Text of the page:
Ballarat International Foto Biennale Review

Every two years, Ballarat hosts a wonderful photo exhibition. It is mostly free and hosted by friendly volunteers in cafes, pubs, and buildings across central Ballarat. Everything is within walking distance – giving visitors an excellent excuse to walk and explore what is a lovely regional city.

We managed to get a small posse together – Fotodudenz (check out his stuff here) , Ms Fotodudenz and Mrs MelbourneStreetPhotography. Together we headed off to Ballarat today in a rented Holden Statesman Caprice. The pimped out ride was selected to give the ladies some decent space to knit in the back seat for the 90 minute journey – and knit, elbows out they did, whilst I played at car karaoke in the driver’s seat…


The MSP Posse Statesman Arriving in Ballarat…


Images in my portfolio are about fleeting moments of beauty in streetscapes. The MSP article “Does Street Photography Matter?” helps outline the creative philosophy I tend to follow in creative pursuits. Following is a quick exceprt.  You can read the whole article here.

“A good street photograph makes something very ordinary… seem extraordinary”

Sophie Howarth & Stephen McLaren, Street Photography Now

The manner in which the photographer captures the instant can and should elevate it as something worth looking at, into something aesthetically pleasing. Street Photography is a way to show people how wonderful and, frankly, awesomely cool we all can be, just going about our everyday business.

“Street photography is not about capturing reality as it is : it is about …turning the mundane into the extraordinary.”

Marie Laigneau

Remember how fantastical a slice of an apple looks under a microscope? Taking a tiny portion of something that is so very ordinary, framing it, and looking at it objectively from a new perspective reveals a completely different view of the apple slice.

Street photography is the same. Take a tiny moment of time of people’s ordinary lives and prepare it like the microscope slide. Printing it out as a photograph changes the viewer’s experience of the moment to reveal so much more.

Attending overtly political art exhibitions can be very fatiguing – it often feels like someone is shouting at me… Let me be clear though – this has nothing to do at all with whether I agree with the artist’s point of view or not – I am just not in the mood for political discussions sometimes.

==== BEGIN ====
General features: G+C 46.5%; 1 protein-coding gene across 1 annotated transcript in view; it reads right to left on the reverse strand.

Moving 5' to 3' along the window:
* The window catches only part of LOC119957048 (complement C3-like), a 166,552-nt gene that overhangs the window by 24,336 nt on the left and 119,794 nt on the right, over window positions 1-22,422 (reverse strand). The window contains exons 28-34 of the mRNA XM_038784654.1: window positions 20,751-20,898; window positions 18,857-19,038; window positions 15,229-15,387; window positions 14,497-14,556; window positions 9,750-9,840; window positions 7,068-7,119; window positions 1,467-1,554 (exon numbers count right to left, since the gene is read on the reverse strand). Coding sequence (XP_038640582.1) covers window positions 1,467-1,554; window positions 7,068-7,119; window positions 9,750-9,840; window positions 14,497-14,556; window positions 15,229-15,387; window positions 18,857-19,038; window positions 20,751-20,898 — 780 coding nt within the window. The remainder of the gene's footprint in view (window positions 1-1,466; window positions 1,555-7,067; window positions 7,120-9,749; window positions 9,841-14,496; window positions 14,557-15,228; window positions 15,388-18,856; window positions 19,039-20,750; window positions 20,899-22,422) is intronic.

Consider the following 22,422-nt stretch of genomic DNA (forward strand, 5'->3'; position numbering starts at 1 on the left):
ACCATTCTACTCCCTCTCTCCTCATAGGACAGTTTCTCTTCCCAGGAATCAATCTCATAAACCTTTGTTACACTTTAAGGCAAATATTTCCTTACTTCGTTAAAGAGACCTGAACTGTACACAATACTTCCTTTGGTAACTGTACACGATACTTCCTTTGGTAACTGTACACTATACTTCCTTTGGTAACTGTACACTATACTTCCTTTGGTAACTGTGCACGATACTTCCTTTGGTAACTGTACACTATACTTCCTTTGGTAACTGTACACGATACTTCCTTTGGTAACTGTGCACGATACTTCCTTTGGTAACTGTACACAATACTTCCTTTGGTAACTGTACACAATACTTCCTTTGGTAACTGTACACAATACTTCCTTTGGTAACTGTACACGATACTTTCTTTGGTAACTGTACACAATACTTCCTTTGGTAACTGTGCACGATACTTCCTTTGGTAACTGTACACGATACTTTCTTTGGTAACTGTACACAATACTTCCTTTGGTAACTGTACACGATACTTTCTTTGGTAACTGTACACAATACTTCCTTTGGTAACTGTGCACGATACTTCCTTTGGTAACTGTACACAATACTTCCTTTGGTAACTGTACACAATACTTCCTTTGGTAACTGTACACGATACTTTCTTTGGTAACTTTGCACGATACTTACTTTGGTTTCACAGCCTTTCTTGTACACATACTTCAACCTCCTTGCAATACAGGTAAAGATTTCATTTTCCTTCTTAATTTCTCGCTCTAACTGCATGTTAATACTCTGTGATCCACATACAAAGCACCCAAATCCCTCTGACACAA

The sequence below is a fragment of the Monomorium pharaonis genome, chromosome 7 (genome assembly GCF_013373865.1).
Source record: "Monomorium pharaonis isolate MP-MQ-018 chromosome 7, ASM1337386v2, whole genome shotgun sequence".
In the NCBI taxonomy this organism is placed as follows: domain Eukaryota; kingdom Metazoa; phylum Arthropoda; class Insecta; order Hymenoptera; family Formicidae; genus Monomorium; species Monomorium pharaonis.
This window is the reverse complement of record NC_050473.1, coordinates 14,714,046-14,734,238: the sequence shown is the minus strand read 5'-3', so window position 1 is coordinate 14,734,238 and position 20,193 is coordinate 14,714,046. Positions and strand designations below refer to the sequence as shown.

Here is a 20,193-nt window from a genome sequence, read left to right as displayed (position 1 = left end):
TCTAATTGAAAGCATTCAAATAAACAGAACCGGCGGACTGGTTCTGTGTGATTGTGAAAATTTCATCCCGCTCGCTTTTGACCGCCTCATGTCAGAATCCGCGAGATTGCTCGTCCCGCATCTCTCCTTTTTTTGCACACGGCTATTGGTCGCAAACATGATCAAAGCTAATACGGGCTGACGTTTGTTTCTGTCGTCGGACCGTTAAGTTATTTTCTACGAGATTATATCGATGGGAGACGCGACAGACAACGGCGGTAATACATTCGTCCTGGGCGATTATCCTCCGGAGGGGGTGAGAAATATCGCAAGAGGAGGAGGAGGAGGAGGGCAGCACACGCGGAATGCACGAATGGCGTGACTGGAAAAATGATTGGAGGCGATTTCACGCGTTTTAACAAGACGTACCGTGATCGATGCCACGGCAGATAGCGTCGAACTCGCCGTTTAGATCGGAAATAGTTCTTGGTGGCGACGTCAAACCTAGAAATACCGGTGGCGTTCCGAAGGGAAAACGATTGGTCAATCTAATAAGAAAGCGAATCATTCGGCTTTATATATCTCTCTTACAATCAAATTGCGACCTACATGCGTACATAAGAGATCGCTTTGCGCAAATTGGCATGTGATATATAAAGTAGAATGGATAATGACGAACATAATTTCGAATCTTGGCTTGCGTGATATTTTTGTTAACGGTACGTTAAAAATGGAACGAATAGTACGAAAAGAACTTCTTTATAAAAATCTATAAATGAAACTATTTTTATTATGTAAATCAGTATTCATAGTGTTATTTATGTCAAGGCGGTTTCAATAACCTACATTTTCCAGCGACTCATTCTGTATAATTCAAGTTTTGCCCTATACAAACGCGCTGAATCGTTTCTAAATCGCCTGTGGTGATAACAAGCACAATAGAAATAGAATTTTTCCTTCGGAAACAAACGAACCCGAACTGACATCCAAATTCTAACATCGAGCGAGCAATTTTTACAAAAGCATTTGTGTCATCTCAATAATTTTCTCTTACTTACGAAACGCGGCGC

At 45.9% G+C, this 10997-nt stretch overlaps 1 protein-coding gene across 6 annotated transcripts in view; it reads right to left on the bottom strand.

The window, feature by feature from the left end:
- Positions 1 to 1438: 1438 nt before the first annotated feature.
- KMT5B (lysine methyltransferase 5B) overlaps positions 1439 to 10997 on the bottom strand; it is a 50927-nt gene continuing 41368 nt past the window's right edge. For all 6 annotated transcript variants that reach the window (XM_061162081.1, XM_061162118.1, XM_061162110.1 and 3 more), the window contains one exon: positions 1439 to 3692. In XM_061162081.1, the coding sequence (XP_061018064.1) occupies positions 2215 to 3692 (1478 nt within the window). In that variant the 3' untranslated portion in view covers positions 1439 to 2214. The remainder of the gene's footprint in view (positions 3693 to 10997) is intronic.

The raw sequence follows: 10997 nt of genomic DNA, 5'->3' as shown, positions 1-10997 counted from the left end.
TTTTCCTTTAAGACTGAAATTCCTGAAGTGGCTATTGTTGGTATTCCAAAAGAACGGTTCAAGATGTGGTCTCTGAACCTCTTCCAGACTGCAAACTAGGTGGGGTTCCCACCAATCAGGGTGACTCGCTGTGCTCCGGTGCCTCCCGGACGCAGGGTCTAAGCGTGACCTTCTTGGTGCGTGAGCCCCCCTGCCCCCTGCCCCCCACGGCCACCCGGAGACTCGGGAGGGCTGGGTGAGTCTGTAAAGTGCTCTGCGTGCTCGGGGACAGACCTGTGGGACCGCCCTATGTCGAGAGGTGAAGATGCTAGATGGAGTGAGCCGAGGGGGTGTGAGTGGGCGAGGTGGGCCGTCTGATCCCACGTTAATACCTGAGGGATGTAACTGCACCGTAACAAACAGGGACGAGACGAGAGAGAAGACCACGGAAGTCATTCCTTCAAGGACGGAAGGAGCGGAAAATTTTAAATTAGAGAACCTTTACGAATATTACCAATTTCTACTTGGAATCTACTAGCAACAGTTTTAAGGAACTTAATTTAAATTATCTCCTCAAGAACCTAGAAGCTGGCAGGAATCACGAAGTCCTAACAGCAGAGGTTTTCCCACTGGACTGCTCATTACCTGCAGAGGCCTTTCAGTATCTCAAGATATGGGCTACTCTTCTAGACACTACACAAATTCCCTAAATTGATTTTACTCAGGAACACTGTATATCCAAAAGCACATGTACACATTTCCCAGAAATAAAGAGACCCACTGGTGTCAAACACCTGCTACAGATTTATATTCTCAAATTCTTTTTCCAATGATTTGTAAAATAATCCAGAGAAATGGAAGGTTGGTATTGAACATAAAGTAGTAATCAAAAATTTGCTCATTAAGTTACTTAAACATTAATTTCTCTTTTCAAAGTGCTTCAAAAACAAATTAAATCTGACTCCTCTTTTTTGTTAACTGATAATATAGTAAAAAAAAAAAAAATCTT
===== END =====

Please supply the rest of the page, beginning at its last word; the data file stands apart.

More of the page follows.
I would have liked to see more work from local Australian, and Victorian based photographers. And a downloadable PDF program – the printed one was free and fantastic, but I would have liked to have planned a bit more in advance using one, rather than clicking through the website constantly.

The absolute standout of the show was upstairs at Irish Murphy’s Pub – a completely unexpected delight in a nondescript location. Titled 2SQ.KM, the space was shared between two Melbourne photographers – Stuart Orford and Russell Williamson. Orford’s work was my pick for the Biennale (which Fotodudenz was aligned with!).

From the exhibition guide :

For the last five years, Melbourne has been named the world’s most liveable city by The Economist. 2 celebrates Victoria’s capital by capturing the people, architecture and streetscapes that make up two square kilometres in the CBD and the outer suburban fringe. From black and white film to digital colour prints, Melbourne’s diversity is showcased in this series, which also aims to promote dialogue around what really makes a city liveable.

About Artist

Stuart Orford is a published photographer who has a 40-year passion for traditional wet processes, producing hand printed streetscapes shot on medium format B&W film.

For 35 years, published writer and photographer Russell Williamson has been driven by a fascination with the world around him, and its people and places.

I was lucky enough to meet Stuart who was packing up when we arrived! I think Williamson’s images had already been removed. Stuart is a passionate film photographer – purchasing a Mamiya 6 (square medium format) for the project. His images captured tiny snippets of Melbourne’s heartland, in glorious black and white. I think they were mostly printed using wet process in the darkroom – I would have purchased a catalogue quite gladly, but he didn’t seem to have anything on sale.


Stuart Orford, City Bride, 2015.


Orford’s work was just plain great street photography – a mix of streetscapes and people going about their everyday business. I would love to share more of his work, but cannot really find anything online – Stuart, if you read this, I would love to feature more of your work!

Make sure you put the Biennale in your diary for 2019.

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